How Air Vents Work in Double-Hung Windows
Double-hung windows are windows that operate vertically and allow both the top and bottom window to open. A single-hung window duplicates the design of a double-hung window, but the top frame remains stationary in the frame. The double-hung window allows for the window to let in and release air over half of the window surface area. The frame of the double-hung window is the sash; there is both an upper and lower sash.
One major benefit of double-hung windows is the ability to vent air from either the top or the bottom of the window. With proper opening of double hung windows throughout a house, a person can greatly reduce the use of an air conditioning system. Using the scientific principles of thermodynamics, a person can regulate the airflow throughout a home by opening and closing certain vents in the windows.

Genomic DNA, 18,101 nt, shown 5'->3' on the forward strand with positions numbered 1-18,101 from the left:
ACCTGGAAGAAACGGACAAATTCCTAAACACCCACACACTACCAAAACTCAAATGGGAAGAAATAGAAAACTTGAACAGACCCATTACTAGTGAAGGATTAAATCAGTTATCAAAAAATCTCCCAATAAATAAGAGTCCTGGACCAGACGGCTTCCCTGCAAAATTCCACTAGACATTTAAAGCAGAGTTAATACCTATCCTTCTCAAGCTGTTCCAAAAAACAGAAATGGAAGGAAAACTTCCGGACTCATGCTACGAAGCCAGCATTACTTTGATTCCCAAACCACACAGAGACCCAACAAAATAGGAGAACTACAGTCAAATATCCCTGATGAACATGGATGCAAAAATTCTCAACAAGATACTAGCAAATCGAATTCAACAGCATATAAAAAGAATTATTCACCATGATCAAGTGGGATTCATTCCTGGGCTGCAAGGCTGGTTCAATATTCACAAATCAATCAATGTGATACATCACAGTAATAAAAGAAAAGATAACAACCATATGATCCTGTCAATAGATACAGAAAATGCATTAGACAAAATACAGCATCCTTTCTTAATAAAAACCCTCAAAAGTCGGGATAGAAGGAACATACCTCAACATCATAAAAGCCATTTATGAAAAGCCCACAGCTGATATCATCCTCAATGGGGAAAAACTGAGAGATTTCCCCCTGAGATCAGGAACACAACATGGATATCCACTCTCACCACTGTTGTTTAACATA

The principles of thermodynamics state that hot air rises and cold air sinks. The design of double-hung windows allow the hot air in a home to rise and leave the home via the open top vent. The colder air from the outside environment will then enter through the open lower vent. This convection-like process allows for the continuous release of hot air and the continuous entry of cooler air.
Homeowners can also alternate which vents are open on which windows. If one window has the lower vent open and another window has the top vent open, cool air flow will enter in one room and heated air will exit from another room. The separation of ventilation allows for the cooler air to push the warmer air out of the room. Double-hung windows also work with vent locks for improved protection. Vent lock installation allows the vents to open a few inches but can help prevent forced entry. Some locks also work with alarm systems so that the windows can remain vented a few inches without setting off an alarm.